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Iraqi Kids growing up in the sound of explosions and sirens, find Refuge in Music

The motto of "Children's Orchestra," a summer program is “Culture fights backwardness and extremism”

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Iraqi kids playing musical instruments. Image source: VOA

Sept 06, 2016: In Iraq and many other places in the world, children grow up to the sound of explosions and sirens too often. But in a classroom in Basra, a different sound surrounds them — music.

“Children’s Orchestra” is the brainchild of Adnan Sahi, head of the music department at the Faculty of Arts at the University of Basra. The motto of this summer program is “Culture fights backwardness and extremism.”

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“Human behavior in general, and children’s is a response to a stimulus- a reflection of their environment,” Sahi says. “What we’re trying do is keep the Iraqi child from the negative environmental effects caused by the surrounding violent tensions. We try to keep our children away from the language of violence, the language of exclusion.”

This is his work of art. He envisions the “Children’s Orchestra” as a safe haven for these children. Kids as young as five can join the program to learn a set of skills they would never pick up, if they were left to play in the streets.

Enrollment in this music school is free, but students had to buy their own instruments.

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Ridha Falah says playing instruments is a unique experience for him. “I haven’t seen a piano before, only on TV,” he says, “but now we are playing with one in addition to the guitar and violin, so it’s way better than playing with toy guns and that sort of stuff.”

Instructors volunteer to work with kids because they share Sahi’s belief that music can shield children from the violence around them and provide them with a fun and positive summer experience before they go back to school.

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Basra’s “Children’s Orchestra” is not the first attempt to help kids heal and thrive through arts.Other projects included an art program in an Iraqi orphanage in Bagdad, and a ballet school in Arbeel.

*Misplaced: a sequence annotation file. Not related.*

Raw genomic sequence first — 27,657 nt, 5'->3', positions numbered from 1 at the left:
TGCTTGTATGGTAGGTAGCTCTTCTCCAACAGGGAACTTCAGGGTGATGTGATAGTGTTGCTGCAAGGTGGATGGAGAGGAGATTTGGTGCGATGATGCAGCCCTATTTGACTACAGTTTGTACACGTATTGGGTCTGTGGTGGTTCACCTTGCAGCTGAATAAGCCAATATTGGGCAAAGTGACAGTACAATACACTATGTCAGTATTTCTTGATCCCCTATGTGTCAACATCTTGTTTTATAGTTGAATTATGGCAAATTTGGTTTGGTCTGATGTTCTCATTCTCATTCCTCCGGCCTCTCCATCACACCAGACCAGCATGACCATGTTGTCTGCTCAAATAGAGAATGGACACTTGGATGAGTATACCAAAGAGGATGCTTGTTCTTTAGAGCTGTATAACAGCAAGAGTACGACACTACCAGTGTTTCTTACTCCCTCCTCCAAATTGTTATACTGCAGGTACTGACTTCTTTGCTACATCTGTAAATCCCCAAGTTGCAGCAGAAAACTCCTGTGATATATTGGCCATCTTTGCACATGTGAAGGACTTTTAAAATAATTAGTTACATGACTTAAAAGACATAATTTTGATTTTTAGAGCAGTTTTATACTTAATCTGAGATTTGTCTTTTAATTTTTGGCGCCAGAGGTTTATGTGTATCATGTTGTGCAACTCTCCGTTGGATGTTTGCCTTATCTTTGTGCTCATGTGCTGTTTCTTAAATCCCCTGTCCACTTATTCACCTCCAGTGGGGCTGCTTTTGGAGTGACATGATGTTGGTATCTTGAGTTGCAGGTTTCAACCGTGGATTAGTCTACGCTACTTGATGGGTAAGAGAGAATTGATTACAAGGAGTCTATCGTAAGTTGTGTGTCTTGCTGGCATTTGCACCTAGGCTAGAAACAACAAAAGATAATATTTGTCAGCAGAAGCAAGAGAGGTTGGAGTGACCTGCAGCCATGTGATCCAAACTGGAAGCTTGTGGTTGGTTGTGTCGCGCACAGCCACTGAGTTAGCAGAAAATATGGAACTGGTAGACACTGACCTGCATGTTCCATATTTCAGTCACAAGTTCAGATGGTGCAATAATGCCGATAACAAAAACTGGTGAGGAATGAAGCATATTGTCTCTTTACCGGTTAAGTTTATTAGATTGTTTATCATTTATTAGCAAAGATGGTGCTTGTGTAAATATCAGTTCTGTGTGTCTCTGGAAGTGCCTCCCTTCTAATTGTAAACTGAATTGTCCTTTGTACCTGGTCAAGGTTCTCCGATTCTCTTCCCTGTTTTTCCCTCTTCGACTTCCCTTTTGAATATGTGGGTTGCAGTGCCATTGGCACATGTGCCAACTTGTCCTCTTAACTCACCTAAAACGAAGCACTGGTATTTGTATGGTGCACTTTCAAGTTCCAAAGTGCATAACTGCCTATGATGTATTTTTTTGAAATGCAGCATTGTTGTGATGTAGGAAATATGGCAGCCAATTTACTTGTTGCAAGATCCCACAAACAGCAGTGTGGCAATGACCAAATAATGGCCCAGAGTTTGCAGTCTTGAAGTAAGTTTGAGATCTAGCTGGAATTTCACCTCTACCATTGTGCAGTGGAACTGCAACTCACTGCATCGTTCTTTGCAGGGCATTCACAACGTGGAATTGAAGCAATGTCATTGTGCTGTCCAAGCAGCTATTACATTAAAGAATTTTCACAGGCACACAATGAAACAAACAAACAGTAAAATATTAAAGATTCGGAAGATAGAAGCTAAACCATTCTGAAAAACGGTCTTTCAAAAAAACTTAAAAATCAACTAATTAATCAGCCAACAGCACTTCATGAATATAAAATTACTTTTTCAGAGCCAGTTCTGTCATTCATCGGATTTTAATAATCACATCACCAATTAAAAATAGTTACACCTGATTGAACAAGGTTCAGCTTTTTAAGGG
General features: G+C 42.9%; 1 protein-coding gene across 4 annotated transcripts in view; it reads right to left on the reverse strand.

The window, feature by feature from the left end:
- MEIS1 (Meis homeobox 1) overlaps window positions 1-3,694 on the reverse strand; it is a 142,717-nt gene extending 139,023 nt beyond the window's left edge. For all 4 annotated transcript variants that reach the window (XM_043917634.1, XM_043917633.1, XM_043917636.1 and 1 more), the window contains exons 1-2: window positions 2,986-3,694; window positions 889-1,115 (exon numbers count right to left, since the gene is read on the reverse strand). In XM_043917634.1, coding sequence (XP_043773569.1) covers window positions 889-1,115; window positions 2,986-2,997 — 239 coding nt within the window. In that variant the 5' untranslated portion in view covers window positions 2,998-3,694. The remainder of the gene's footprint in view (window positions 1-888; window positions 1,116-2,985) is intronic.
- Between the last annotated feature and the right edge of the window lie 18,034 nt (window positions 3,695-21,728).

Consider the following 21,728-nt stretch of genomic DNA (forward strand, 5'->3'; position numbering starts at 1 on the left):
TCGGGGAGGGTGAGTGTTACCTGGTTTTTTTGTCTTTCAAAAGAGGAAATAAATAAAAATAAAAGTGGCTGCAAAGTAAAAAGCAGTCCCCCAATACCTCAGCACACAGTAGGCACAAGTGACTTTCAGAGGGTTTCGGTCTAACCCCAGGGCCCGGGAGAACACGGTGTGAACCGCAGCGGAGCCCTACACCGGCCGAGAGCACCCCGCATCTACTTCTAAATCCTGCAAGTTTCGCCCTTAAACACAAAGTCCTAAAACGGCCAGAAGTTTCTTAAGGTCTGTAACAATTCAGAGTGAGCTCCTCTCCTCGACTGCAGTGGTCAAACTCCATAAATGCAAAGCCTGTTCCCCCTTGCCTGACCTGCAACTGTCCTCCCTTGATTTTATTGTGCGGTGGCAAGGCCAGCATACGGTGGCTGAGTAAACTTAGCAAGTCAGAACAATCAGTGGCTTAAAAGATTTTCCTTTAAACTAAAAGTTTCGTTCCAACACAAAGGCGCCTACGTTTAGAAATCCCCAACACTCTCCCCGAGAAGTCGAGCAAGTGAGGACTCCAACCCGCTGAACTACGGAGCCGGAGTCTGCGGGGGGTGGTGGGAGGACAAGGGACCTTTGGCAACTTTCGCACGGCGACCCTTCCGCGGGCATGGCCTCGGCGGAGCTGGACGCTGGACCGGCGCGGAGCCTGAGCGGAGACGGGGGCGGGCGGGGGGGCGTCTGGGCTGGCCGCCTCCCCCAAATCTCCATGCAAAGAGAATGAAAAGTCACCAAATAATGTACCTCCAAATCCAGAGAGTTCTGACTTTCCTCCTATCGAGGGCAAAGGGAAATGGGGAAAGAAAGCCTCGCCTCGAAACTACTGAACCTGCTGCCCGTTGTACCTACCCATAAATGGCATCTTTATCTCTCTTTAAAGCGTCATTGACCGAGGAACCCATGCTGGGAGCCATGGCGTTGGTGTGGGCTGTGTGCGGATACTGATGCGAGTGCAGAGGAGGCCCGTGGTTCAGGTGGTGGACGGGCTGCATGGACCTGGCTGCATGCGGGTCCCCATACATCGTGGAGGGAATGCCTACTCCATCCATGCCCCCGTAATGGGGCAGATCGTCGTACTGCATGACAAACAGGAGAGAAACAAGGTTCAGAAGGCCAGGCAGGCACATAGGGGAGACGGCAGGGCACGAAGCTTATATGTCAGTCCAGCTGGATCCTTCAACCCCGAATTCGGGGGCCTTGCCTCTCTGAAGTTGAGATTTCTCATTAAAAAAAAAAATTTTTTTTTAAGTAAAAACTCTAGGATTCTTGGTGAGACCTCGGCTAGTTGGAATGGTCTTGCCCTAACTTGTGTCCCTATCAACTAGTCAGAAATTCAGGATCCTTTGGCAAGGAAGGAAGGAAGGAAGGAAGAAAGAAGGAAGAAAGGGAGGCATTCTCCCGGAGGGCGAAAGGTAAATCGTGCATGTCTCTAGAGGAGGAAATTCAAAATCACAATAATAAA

Different approaches to the same end; using art to change Iraqi children’s lives, so they can change their world. (VOA)

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Whole Atmosphere of Mandi House Culturally Rich with Music, Literature, Art and Theatre

Now, in professional theatre, people are buying tickets for you and that's really exciting for an actor

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The whole atmosphere of Mandi House is very culturally rich with music, literature, art and theatre. Pixabay

‘Crime Patrol’ anchor Annup Sonii, who once basked in the cultural glory of Delhi’s Mandi House and performed in its popular auditoriums as a drama student, finds it thrilling to act in the area as a professional actor now.

Annup, 44, will be seen in the national capital for a theatre production ‘Ballygunge 1990’, directed by Atul Satya Koushik and presented by the Film and Theatre Society.

It will be staged at Mandi House’s Kamani Auditorium on July 21 — one of the places where the actor performed as a student.

“In my family, there’s no one related to this industry or films or theatre. For me, everything was new and exciting. The whole atmosphere of Mandi House is very culturally rich with music, literature, art and theatre.

Mandi House, Rich, Music
Annup, 44, will be seen in the national capital for a theatre production ‘Ballygunge 1990’, directed by Atul Satya Koushik. Pixabay

“In my student days, we performed at National School of Drama (NSD) auditorium in first and second year, then Shri Ram Centre or Kamani Auditorium in third year. Now, in professional theatre, people are buying tickets for you and that’s really exciting for an actor,” Annup told IANS over telephone.

He also credited NSD, which he joined 25-odd years back, as having taught him discipline and basics of acting.

“I personally feel theatre is a good foundation to start with; it prepares you so extensively to handle any character. Having said that, it’s not that if you’re not grounded in theatre, you cannot be a good actor.”

Annup describes ‘Ballygunge 1990’ as the “revenge story” of a relationship, where his character abandons a lover for ambition and returns years later after failing. The suspense-genre play is in Hindi.

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The Mumbai-based artiste has dabbled into multiple mediums, and feels passionately about the “craft of acting”.

He is returning to ‘Crime Patrol’ after a break of 15 months — in a new bearded avatar that is garnering much appreciation.

On why he took a sabbatical from the show, Annup said: “The structure of our shooting was such that I was not getting time to commit to acting assignments properly. I feel I’m an actor first, then an anchor. Now, we’ve restructured and allotted limited days to ‘Crime Patrol’. This arrangement suits both the makers and me.

Mandi House, Rich, Music
Annup Sonii, who once basked in the cultural glory of Delhi’s Mandi House and performed in its popular auditoriums as a drama student, finds it thrilling to act in the area as a professional actor now. Pixabay

“In these 15 months, I did three films and three web-series in never-seen-before roles,” he explained, adding these projects will release in this year’s last quarter.

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He will also be seen acting alongside Sanjay Dutt in the Hindi remake of Telugu film ‘Prasthanam’. (IANS)